Source: Wealth and Assets Survey 2006-2014 http://www.gov.scot/Publications/2017/02/6032
Background to the Socio-Economic Duty
The socio-economic duty has a complicated history. It was first introduced in legislation in April 2009 when the last UK Labour Government published an Equality Bill. The Bill included provision for a socio-economic duty ("the duty") to be introduced. The duty was put into statute as Section 1 of the Equality Act 2010. 
The intention of the then government was to bring together the duty on socio-economic disadvantage with duties on equality (from the same Act of Parliament), and child poverty (from the Child Poverty Act 2010). These three strands together would help the public sector build a fairer UK.
However, this did not turn out as planned. Soon after taking office, the UK Coalition (Conservative and Liberal Democrat) Government decided not to commence the socio-economic duty. To date, the duty has not been introduced in any part of the UK. Then, in 2015, the Conservative Government removed the child poverty elements from the Child Poverty Act 2010, renaming it the 'Life Chances Act'. This means that, of the three strands introduced in 2010, only the equality duties are actually in place.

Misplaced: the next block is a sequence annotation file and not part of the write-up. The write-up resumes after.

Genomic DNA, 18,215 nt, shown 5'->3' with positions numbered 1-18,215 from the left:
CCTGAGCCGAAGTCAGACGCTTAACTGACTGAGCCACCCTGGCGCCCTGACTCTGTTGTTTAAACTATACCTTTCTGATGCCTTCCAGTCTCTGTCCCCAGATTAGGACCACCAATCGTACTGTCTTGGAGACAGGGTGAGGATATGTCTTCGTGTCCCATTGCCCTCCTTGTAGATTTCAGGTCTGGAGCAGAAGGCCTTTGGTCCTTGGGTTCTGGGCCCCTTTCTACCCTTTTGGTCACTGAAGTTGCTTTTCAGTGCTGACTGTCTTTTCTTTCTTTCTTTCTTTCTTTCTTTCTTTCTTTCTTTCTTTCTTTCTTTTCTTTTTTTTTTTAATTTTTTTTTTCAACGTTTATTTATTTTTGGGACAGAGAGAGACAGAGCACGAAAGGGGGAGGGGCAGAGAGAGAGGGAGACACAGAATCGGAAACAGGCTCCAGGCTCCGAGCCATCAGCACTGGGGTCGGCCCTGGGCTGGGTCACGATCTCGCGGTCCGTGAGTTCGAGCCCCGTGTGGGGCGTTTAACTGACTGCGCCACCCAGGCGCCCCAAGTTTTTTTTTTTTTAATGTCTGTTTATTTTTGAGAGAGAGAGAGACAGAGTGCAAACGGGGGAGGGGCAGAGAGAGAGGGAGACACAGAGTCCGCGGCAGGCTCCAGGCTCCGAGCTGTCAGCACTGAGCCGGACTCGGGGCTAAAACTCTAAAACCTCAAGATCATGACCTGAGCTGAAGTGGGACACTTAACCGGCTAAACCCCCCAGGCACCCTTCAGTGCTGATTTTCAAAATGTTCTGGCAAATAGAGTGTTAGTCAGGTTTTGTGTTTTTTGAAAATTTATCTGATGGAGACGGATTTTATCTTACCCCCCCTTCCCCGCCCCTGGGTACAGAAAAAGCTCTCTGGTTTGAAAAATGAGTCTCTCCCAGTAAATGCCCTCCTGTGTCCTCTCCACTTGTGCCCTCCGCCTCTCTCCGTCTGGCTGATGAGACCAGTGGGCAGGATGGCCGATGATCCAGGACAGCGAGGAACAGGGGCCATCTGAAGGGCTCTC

In Scotland, we are taking a different approach. The Scottish Government now intends to introduce the socio-economic duty here. Following recommendations by the Smith Commission, the power to commence the duty was included within the Scotland Act 2016  and that power transferred to Scottish Ministers on 23rd May 2016.
The Scottish Government has also introduced a Child Poverty Bill to the Scottish Parliament,  which effectively reinstates the requirements of the Child Poverty Act 2010, but in a more ambitious way. This means that, in Scotland at least, there is now the opportunity to realise the original ambition and bring together the various duties on equality, socio-economic disadvantage and child poverty.
The Scottish Government's plan to introduce the socio-economic duty was set out in the Fairer Scotland Action Plan (October 2016), with time for consultation and further development of guidance on how the duty should be operationalised. Subject to this consultation, the Scottish Government plans to commence the duty by end 2017.